Healthcare professionals are often perfectionistic and set high expectations but it is important to admit vulnerability and take time out when required, Prof Fiona McNicholas told Catherine Reilly during a recent media briefing organised by the College of Psychiatrists of Ireland
Healthcare employers need to be “proactive” in supporting healthcare workers through the additional stressors and risk of burnout posed by the Covid-19 crisis, according to Prof Fiona McNicholas, Guest Editor, Irish Journal of Psychological Medicine (IJPM) and Consultant Child and Adolescent Psychiatrist.
Speaking to the Medical Independent during an online media briefing to launch a special edition of the IJPM on the mental health impact of Covid-19, Prof McNicholas said healthcare employers have a responsibility to look after their healthcare workers and examine the support systems in place.
There must be “a shift in organisations being proactive at this time”, she said.
“There also needs to be recognition that you don’t need to maintain your stance as a ‘hero’; it is absolutely acceptable and important that you do admit to not coping and being vulnerable and taking time off.”
The psychiatrist also drew attention to another group of frontline workers — members of An Garda Síochána — who had been under “huge pressure” with the responsibility of policing new and urgent legislation.
“We are certainly aware the police themselves do feel vulnerable and there may not be that culture of being able to get access to mental health supports within their own organisation,” she added.
Prof McNicholas said data on potential increased stress and anxiety among healthcare workers in Ireland during Covid-19 was not yet available. There was not a sense that occupational health had seen significant increases but international evidence suggested a psychological toll on healthcare professionals relating to Covid-19.
“In terms of what we know from the data that came from SARS and MERS… frontline care workers or healthcare workers in these pandemics are not only faced with the anxiety of can they cope with what is coming… but there is also that personal anxiety from the infection and risk in the beginning that there wasn’t sufficient personal protective equipment (PPE) and that added additional layers of stress.”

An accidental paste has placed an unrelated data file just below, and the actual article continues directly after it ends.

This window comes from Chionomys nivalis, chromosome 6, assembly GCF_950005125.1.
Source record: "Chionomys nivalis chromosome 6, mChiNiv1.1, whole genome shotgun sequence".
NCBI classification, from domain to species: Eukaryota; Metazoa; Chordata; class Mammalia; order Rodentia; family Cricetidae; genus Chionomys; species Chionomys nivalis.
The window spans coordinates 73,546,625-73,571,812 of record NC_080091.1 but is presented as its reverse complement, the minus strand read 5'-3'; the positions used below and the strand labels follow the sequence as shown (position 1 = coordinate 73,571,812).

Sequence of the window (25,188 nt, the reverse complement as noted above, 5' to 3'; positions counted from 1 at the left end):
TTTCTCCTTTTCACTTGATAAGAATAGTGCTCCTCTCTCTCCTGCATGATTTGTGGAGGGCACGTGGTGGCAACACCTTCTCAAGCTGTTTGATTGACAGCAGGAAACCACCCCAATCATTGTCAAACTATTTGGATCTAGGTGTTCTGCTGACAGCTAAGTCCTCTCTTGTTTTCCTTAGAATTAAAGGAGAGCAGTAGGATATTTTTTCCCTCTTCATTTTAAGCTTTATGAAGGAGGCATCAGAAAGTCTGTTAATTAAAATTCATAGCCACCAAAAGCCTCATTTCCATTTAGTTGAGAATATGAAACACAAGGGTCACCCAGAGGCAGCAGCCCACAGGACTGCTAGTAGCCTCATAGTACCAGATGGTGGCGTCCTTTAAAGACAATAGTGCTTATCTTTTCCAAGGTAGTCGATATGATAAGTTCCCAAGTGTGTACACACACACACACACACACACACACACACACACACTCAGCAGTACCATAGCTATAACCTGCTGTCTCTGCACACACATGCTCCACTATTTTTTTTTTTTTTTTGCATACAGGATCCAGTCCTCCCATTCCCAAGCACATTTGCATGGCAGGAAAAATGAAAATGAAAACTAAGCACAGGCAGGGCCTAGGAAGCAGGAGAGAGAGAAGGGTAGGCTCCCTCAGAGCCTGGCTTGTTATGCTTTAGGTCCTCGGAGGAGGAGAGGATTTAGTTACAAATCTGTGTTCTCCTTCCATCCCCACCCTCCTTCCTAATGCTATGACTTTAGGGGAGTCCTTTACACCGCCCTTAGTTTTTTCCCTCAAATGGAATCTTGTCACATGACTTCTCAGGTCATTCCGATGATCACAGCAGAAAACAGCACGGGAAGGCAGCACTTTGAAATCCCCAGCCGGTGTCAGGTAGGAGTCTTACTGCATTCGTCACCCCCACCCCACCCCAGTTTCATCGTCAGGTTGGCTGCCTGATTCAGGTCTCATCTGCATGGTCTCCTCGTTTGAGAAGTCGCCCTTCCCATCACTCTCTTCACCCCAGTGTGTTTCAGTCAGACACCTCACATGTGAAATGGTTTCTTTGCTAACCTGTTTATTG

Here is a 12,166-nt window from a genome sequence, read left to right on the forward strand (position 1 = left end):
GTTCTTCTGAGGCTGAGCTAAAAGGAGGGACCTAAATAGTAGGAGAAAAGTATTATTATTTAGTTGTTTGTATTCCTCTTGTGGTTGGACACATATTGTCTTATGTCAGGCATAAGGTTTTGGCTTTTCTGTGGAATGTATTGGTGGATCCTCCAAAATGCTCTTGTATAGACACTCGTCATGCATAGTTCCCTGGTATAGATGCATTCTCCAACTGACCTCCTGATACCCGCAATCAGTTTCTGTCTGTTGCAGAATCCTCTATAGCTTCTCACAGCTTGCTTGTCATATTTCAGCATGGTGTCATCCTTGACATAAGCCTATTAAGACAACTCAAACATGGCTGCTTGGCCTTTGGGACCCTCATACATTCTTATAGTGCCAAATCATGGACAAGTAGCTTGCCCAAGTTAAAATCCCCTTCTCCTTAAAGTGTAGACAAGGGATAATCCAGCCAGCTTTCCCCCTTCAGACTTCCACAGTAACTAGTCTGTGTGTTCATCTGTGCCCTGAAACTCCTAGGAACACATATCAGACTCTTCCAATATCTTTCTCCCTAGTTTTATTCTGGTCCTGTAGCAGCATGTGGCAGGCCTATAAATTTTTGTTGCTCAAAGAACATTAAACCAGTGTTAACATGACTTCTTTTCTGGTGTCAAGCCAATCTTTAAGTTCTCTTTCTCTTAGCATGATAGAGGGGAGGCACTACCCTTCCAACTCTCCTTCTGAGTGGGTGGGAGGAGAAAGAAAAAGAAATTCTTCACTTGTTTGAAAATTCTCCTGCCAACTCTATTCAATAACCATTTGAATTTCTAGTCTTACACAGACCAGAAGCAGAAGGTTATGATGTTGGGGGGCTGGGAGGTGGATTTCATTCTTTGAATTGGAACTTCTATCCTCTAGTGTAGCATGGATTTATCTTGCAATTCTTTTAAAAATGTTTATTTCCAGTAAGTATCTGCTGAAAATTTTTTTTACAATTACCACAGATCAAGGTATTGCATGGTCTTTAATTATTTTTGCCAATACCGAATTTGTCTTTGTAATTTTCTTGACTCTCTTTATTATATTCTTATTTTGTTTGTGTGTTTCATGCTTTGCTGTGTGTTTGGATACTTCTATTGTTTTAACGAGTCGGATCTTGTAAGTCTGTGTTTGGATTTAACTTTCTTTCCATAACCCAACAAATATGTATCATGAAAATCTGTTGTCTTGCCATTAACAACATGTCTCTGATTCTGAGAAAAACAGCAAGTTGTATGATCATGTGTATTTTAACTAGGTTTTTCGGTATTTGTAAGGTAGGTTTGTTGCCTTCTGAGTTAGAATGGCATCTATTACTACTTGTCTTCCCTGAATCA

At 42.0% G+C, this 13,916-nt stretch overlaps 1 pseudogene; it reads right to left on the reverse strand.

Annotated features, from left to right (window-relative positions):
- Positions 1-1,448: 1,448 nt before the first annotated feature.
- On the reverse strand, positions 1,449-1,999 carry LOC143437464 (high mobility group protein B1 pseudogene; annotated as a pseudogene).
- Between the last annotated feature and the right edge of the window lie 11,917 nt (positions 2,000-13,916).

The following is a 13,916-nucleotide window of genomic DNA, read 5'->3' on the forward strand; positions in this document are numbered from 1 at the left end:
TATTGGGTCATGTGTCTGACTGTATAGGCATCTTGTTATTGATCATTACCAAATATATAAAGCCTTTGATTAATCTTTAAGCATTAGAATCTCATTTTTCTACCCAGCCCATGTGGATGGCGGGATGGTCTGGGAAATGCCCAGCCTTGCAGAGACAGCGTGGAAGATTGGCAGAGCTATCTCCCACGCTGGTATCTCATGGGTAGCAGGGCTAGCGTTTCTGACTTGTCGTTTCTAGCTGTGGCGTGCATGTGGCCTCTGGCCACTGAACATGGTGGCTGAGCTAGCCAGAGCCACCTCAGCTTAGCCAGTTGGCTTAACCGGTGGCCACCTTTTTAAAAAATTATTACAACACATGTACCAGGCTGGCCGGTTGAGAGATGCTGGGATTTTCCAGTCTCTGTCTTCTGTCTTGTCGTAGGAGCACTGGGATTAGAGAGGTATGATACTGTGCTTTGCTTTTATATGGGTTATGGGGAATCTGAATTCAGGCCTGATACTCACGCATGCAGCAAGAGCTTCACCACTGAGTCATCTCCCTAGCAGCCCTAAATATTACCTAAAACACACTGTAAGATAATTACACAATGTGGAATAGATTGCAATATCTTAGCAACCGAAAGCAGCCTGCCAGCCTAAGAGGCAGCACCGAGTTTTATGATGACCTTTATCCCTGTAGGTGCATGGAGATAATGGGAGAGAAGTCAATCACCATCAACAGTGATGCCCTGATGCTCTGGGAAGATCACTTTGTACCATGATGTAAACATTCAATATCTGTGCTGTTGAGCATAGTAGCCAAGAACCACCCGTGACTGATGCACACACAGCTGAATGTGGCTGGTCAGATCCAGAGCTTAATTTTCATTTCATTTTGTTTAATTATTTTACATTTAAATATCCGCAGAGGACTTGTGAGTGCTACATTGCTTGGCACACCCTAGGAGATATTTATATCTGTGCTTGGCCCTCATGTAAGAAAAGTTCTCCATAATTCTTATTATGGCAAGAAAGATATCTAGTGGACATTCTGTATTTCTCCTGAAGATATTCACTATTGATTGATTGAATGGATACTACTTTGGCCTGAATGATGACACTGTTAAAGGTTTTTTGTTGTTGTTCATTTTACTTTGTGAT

She noted there had been a high prevalence of post-traumatic stress disorder among healthcare workers following the SARS outbreak. Prof McNicholas added: “Healthcare workers typically, by nature of their characteristics, are a little bit perfectionistic; they set high responsibilities on themselves to deal with issues. When they are faced with stress, they dive into work and they reduce the amount of other replenishing activities and leisure activities they do.
“They continue with this performance plateau for a while and then you see a huge performance cliff, and that is when patient safety issues start to come into the mix, and where actually then the patient population they are dealing with are also at risk by virtue of the healthcare worker not being able to adequately cope.” Organisations “have to anticipate that this is going to happen amongst us” and make sure they value healthcare professionals by providing additional supports and monitoring progress.
Prof McNicholas also noted the stressors on incoming medical interns and nursing students associated with entering the frontline at short notice. Also, community pharmacists had taken on new responsibilities and had been exposed to “perhaps unrecognised additional stress”.
The special edition of the IJPM, the journal of the College of Psychiatrists of Ireland, collates over 40 articles documenting the impact of Covid-19 on mental health in society and the delivery of mental health services during this time.
IJPM Editor Dr John Lyne commented: “The special issue brings a unique perspective to our understanding of how Covid-19 is impacting not only mental health services, but also many other elements of our society. There has been an overwhelming response from many mental health providers to contribute to this special edition, with the desire for rapid innovation and service development clearly evident throughout.”
He added: “The potential to improve population mental health in the months and years ahead by adequately resourcing mental health service reform cannot be understated. It is essential that policy-makers and healthcare leaders work collaboratively with frontline medical professionals, along with patients and their families.”